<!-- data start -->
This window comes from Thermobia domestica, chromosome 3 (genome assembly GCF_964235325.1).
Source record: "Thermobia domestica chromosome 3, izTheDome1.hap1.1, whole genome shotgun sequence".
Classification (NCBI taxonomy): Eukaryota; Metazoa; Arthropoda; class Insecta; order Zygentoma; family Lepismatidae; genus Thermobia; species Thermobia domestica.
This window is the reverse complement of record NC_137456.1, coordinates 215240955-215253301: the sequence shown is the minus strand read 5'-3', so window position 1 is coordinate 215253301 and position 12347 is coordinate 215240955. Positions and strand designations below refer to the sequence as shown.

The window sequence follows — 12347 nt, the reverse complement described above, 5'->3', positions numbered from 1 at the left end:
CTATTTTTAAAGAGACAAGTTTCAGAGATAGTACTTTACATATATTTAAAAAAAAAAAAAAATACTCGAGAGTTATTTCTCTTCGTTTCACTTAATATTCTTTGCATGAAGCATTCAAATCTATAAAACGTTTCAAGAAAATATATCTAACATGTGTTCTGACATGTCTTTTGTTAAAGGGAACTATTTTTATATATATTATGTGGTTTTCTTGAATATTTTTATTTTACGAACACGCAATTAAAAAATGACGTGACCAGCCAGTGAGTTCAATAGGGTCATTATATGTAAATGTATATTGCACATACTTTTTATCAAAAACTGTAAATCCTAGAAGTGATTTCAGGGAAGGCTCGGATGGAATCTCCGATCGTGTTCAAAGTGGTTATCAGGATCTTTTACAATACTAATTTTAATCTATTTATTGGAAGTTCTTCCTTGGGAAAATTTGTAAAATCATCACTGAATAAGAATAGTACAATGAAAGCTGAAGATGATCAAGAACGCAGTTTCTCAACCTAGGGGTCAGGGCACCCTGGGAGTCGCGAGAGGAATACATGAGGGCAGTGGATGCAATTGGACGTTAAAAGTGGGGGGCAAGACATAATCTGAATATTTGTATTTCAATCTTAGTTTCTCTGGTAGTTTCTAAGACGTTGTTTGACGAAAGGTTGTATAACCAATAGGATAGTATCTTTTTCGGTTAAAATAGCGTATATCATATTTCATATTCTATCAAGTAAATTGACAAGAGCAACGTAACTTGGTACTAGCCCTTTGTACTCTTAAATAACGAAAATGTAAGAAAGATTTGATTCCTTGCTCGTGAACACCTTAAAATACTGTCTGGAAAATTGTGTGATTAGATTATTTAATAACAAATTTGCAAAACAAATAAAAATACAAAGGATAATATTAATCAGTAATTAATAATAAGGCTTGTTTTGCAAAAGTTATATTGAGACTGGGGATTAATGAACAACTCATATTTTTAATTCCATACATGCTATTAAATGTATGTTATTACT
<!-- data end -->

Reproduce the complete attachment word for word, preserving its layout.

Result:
This window comes from Thermobia domestica, chromosome 3 (genome assembly GCF_964235325.1).
Source record: "Thermobia domestica chromosome 3, izTheDome1.hap1.1, whole genome shotgun sequence".
Classification (NCBI taxonomy): Eukaryota; Metazoa; Arthropoda; class Insecta; order Zygentoma; family Lepismatidae; genus Thermobia; species Thermobia domestica.
This window is the reverse complement of record NC_137456.1, coordinates 215240955-215253301: the sequence shown is the minus strand read 5'-3', so window position 1 is coordinate 215253301 and position 12347 is coordinate 215240955. Positions and strand designations below refer to the sequence as shown.

The window sequence follows — 12347 nt, the reverse complement described above, 5'->3', positions numbered from 1 at the left end:
CTATTTTTAAAGAGACAAGTTTCAGAGATAGTACTTTACATATATTTAAAAAAAAAAAAAAATACTCGAGAGTTATTTCTCTTCGTTTCACTTAATATTCTTTGCATGAAGCATTCAAATCTATAAAACGTTTCAAGAAAATATATCTAACATGTGTTCTGACATGTCTTTTGTTAAAGGGAACTATTTTTATATATATTATGTGGTTTTCTTGAATATTTTTATTTTACGAACACGCAATTAAAAAATGACGTGACCAGCCAGTGAGTTCAATAGGGTCATTATATGTAAATGTATATTGCACATACTTTTTATCAAAAACTGTAAATCCTAGAAGTGATTTCAGGGAAGGCTCGGATGGAATCTCCGATCGTGTTCAAAGTGGTTATCAGGATCTTTTACAATACTAATTTTAATCTATTTATTGGAAGTTCTTCCTTGGGAAAATTTGTAAAATCATCACTGAATAAGAATAGTACAATGAAAGCTGAAGATGATCAAGAACGCAGTTTCTCAACCTAGGGGTCAGGGCACCCTGGGAGTCGCGAGAGGAATACATGAGGGCAGTGGATGCAATTGGACGTTAAAAGTGGGGGGCAAGACATAATCTGAATATTTGTATTTCAATCTTAGTTTCTCTGGTAGTTTCTAAGACGTTGTTTGACGAAAGGTTGTATAACCAATAGGATAGTATCTTTTTCGGTTAAAATAGCGTATATCATATTTCATATTCTATCAAGTAAATTGACAAGAGCAACGTAACTTGGTACTAGCCCTTTGTACTCTTAAATAACGAAAATGTAAGAAAGATTTGATTCCTTGCTCGTGAACACCTTAAAATACTGTCTGGAAAATTGTGTGATTAGATTATTTAATAACAAATTTGCAAAACAAATAAAAATACAAAGGATAATATTAATCAGTAATTAATAATAAGGCTTGTTTTGCAAAAGTTATATTGAGACTGGGGATTAATGAACAACTCATATTTTTAATTCCATACATGCTATTAAATGTATGTTATTACT